My Solar Shed Thread

BusLee

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It's been a bit since I posted, my bus build is kind of dragging, but that's another story.

I have a 14' x 24' shed on my property where the bus is located that I intended to use as sleeping quarters while I have the roof off the bus. Well, our place was right in the way of Ida last weekend and took a whollop. Long story short, I need to run a refrigerator, a few 12v LED lights and a 12v composting toilet fan in the shed.

I have each end of the equation; I have (3) 100ah Dakota Lithium batteries and (4) 370w 36v solar panels. I'm torn and looking for opinions, specific product recommendations to fit between the panels and the inverter would be cool too, if something jumps to mind.

Should I do 12v 300ah or 36v 100ah for my set up? I have the ability to set up the panels with a good southern exposure and know the electricity side once it leaves the battery bank, just would like some advice on the panels to the inverter. This is something that I'd usually like to research to death, but I'm kinda in a hurry this time and could use some help brainstorming from much more experienced brains.

Thanks in advance!
 

MisterSandals

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Should I do 12v 300ah or 36v 100ah
36V battery setup is quite odd, you may have trouble finding a good selection of charge controllers and inverters.
If you can get by on 12V for wiring and fusing i strongly recommend that.
If you are needing a bit more than a 2000W inverter, you should strongly consider getting a 4th battery so you could build a 24V (25.6V) system.
 

time2roll

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36v has very limited equipment available. I would stick with 12 volt. Also lithium in series does not balance on its own so it is something more to monitor and maintain. Stick with 2000 watt inverter or less.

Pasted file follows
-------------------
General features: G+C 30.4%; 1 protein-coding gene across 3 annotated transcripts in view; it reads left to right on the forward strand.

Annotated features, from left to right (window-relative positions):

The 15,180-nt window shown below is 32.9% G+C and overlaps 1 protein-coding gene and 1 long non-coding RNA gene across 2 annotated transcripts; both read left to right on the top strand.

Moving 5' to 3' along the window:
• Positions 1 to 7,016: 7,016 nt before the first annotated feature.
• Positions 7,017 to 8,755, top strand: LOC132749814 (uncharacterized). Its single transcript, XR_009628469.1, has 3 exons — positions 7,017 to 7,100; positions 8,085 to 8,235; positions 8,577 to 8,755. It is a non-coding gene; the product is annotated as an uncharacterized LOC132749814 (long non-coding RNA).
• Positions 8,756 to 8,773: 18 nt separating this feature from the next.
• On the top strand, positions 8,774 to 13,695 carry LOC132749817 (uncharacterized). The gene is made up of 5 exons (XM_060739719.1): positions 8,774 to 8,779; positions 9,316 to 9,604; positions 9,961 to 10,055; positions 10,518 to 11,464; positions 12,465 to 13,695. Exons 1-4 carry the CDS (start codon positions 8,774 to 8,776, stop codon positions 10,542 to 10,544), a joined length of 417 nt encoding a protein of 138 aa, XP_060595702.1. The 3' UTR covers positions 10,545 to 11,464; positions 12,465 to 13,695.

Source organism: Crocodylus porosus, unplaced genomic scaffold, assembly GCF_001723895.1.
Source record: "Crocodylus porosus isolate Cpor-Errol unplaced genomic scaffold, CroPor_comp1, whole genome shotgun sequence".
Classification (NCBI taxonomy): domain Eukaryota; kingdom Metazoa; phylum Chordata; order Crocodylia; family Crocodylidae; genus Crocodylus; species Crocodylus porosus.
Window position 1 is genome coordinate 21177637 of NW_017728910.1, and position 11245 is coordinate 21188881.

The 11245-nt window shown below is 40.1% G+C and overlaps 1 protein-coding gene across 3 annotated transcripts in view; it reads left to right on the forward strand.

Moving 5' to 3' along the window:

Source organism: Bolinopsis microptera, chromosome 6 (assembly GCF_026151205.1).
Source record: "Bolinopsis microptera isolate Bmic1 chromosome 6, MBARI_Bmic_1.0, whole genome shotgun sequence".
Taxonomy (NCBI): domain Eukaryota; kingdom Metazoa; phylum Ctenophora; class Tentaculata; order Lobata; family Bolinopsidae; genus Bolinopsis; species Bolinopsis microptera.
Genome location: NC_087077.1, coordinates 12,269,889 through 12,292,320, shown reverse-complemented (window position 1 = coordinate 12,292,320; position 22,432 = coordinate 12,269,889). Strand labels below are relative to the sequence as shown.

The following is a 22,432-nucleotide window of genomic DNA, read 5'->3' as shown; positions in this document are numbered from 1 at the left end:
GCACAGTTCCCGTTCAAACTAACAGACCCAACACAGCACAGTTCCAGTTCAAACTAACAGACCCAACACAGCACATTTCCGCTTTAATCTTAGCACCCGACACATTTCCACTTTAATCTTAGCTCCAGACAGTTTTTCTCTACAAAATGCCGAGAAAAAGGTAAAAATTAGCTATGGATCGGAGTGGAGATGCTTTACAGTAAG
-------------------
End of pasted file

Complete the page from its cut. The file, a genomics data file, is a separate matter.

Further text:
I like separate components. As in separate solar controller, separate inverter. Eventually you may look to expanding your battery to have more storage for the 1480w solar.
 

MisterSandals

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370W a 4 = 1480W

With 12.8V battery that is 1480W / 12.8V = 115A max charge rate.

A big victron 150/100 SCC and your panels in 2S2P would be pretty nice.
 

Short_Shot

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370W a 4 = 1480W

With 12.8V battery that is 1480W / 12.8V = 115A max charge rate.

A big victron 150/100 SCC and your panels in 2S2P would be pretty nice.
And in parallel each battery will get 1/3 of that charge current so it won't exceed any ratings.
 

BusLee

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36V battery setup is quite odd, you may have trouble finding a good selection of charge controllers and inverters.
If you can get by on 12V for wiring and fusing i strongly recommend that.
If you are needing a bit more than a 2000W inverter, you should strongly consider getting a 4th battery so you could build a 24V (25.6V) system.

Good to know, I believe we can get by for now with the 12v system. The only thing that's going to be 120v is an apartment fridge and I don't have the funds to drop on a new battery in right now. I do intend to eventually run the bus on a 24v 800ah system, but that's down the road a bit. This is an emergency situation that I need to plug. Budget on this is going to be paramount for the short term, I need something that's going to perform, but I don't think I have Victron money for this exercise either.
 

Mudd

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Good to know, I believe we can get by for now with the 12v system. The only thing that's going to be 120v is an apartment fridge and I don't have the funds to drop on a new battery in right now. I do intend to eventually run the bus on a 24v 800ah system, but that's down the road a bit. This is an emergency situation that I need to plug. Budget on this is going to be paramount for the short term, I need something that's going to perform, but I don't think I have Victron money for this exercise either.